“And then my father told me, ‘It’s time to feed the pigs,’ and I knew it was time to take the leftover food from the Nazi soldiers and go downstairs to the basement where the Jewish families were living in our café.”
Those words have been etched in my memory from the time I was a little boy, a story told time and time again when my Mom was a pre-teen girl in World War II in Scheveningen, a little coastal town in Holland. My grandparents ran a café and during the occupation of the Netherlands, the occupying German soldiers took over their café. My Swiss grandmother sang German songs to them, and I remember her saying, “They were just boys and they wanted to be home with their Muttis, too, so I tried to offer them some comfort.”
Meanwhile, my mom watched her Jewish piano teacher and his family divided up at gunpoint and pushed onto different trucks going different directions. Slowly, the Jewish families in the neighborhood simply disappeared, and my mother never knew what happened to them. Some of them ended up in their basement. They stayed there a few days, a few weeks, and eventually they were gone in the middle of the night, and my mother (and my Oma) never knew where they went from their basement. My grandfather never said, and told them it was for the best that they not know. She never saw any of them ever again, but she later found out that many were safe.
At 15, my Mom was sent to a farm in the free territory of Holland where she pretended to be a daughter during the Hunger Winter of 1944. She wrote it all in a diary. For years she told those stories to school children at my sister’s classes that she taught, and she brought the few pictures and the actual diary she wrote.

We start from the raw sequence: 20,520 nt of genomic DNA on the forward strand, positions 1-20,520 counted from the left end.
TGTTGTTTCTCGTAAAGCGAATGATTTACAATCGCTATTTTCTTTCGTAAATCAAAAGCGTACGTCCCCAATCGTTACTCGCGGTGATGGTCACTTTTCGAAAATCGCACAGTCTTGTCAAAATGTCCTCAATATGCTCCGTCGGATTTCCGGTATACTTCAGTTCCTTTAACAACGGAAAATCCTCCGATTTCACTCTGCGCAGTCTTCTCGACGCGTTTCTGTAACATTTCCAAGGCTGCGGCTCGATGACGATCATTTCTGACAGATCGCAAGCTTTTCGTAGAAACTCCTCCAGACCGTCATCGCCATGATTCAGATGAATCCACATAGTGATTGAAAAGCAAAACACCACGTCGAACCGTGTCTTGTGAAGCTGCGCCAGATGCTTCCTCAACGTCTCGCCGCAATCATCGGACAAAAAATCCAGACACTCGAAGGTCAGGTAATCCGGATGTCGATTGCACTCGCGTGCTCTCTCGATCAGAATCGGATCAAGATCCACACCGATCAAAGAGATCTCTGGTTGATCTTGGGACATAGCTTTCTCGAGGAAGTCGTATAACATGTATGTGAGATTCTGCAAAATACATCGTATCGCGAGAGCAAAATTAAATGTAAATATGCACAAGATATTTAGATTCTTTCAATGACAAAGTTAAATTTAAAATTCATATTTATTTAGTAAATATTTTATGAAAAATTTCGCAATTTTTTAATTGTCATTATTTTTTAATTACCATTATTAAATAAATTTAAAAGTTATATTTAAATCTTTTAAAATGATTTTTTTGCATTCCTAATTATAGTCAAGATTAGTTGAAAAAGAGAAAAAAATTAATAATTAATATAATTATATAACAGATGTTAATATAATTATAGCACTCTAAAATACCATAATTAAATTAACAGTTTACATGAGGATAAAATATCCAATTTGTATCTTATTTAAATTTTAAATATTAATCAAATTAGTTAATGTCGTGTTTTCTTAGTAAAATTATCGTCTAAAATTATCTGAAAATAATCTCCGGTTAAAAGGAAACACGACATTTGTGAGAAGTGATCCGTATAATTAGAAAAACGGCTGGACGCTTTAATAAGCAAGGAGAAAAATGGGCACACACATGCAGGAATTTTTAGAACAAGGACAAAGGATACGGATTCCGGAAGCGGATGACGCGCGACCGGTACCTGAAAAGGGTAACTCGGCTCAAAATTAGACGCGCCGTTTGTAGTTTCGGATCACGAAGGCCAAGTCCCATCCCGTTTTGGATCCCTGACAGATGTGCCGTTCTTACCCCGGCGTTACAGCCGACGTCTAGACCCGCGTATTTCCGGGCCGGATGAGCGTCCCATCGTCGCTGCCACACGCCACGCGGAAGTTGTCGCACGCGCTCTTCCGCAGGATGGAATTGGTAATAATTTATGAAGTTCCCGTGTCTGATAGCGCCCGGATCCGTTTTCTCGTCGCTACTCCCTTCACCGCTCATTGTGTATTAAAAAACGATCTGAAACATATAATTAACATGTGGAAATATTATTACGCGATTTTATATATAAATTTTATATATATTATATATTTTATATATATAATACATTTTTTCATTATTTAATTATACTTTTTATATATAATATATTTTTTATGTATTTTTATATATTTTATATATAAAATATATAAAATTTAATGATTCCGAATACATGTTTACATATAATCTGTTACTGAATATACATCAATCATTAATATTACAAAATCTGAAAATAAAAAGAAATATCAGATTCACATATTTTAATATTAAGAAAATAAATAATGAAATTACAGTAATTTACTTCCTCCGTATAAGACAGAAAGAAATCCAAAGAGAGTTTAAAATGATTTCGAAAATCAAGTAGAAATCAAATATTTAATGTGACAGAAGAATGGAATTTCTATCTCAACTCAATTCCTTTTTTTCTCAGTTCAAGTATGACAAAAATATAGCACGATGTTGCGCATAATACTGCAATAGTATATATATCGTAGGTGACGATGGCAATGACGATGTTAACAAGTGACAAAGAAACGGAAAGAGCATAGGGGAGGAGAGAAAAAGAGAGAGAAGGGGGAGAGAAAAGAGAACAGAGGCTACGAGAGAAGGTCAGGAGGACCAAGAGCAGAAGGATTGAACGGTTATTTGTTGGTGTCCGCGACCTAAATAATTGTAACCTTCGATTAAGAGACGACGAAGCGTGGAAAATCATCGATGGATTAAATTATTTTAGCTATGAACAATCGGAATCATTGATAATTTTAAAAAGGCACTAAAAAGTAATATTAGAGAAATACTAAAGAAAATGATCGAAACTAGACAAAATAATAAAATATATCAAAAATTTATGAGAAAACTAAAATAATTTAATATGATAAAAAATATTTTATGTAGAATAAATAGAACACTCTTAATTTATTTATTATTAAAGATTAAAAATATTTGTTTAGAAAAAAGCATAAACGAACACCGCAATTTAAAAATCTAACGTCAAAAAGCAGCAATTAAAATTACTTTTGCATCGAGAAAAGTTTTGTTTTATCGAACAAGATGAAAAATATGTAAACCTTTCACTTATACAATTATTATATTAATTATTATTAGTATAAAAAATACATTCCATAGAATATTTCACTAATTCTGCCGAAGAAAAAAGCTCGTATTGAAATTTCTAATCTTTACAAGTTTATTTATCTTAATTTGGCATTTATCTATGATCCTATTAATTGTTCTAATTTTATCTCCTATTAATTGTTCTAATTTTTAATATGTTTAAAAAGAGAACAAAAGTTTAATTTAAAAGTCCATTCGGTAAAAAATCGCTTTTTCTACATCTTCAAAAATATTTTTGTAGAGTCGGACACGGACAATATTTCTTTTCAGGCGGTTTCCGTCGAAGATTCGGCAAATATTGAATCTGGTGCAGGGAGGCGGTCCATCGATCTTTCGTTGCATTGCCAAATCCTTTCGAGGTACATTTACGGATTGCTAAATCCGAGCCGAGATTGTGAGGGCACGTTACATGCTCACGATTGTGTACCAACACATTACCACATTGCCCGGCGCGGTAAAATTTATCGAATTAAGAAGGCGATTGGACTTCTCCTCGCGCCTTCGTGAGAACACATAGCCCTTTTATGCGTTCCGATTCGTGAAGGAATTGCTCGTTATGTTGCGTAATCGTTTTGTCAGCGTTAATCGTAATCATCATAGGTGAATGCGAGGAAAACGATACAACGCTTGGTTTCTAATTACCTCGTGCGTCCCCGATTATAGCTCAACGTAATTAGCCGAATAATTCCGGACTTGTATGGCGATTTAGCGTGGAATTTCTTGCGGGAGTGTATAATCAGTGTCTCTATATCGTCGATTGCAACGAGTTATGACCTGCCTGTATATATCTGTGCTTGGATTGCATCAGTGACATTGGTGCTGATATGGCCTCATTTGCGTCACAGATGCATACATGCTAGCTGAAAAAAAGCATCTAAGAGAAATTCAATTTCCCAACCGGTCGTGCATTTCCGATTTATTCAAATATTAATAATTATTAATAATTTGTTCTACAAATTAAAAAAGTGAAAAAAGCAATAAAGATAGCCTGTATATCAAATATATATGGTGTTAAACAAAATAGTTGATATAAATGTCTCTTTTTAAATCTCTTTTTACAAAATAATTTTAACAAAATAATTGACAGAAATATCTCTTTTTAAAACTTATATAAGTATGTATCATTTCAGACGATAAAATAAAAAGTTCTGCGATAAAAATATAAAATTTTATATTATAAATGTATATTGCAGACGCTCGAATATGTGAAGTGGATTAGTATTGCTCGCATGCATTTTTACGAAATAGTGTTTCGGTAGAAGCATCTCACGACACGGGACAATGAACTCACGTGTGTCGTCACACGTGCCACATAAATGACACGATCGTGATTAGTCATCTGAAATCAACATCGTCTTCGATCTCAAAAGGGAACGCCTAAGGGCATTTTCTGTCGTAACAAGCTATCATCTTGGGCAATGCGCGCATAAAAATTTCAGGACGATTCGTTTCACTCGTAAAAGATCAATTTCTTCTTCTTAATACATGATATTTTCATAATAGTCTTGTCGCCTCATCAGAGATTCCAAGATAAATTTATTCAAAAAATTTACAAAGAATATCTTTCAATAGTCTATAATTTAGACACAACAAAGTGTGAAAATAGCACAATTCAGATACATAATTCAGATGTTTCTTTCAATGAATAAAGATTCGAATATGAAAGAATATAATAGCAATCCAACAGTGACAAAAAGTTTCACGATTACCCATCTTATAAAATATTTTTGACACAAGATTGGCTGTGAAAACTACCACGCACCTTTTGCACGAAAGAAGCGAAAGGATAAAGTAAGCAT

My mom, Rosamunda De Mos Szymanski, died on June 1, 2014 at the age of 84. If anything is fitting for a tribute or memory of her, it is that she was a survivor of so many things.
As a child, she survived the war and a father who was married three times. She survived a botched abortion done by a farmer in France and had to be fed raw horse meat to stay alive. She survived a tough marriage, a bout with alcoholism, and even kicked smoking cigarettes which she said “Must be as hard as giving up heroin” (not that she knew). She survived trying times with me, liking both my girlfriends and boyfriends, and eventually came to the March on Washington in 1993 that was the biggest march ever for GLBT rights. She wore a shirt reading, "My son is Bi, I don't ask why" and I wore a shirt reading, "My Mom is straight, but she don't hate."
When I was 6 we had a devastating fire that destroyed the two-story brownstone in Brooklyn where we were living. My mom tried to save us by throwing a flaming greasy pan out a window, but it fell over her and she was severely burned. She was told she never would regain the use of her right arm again, and sustained a series of grafts on her stomach, legs, arm and head. She worked her arm until she could move it again, and she ended up being a great tennis player—even later embarrassing us by calling us to say she won a tennis competition at a nudist colony!
She beat uterine cancer, she became an American citizen, she survived a few car crashes. She once had a boyfriend (in later years after divorcing my Dad) with a guy who became a bank robber and was gunned down on live TV, and had a whole other family!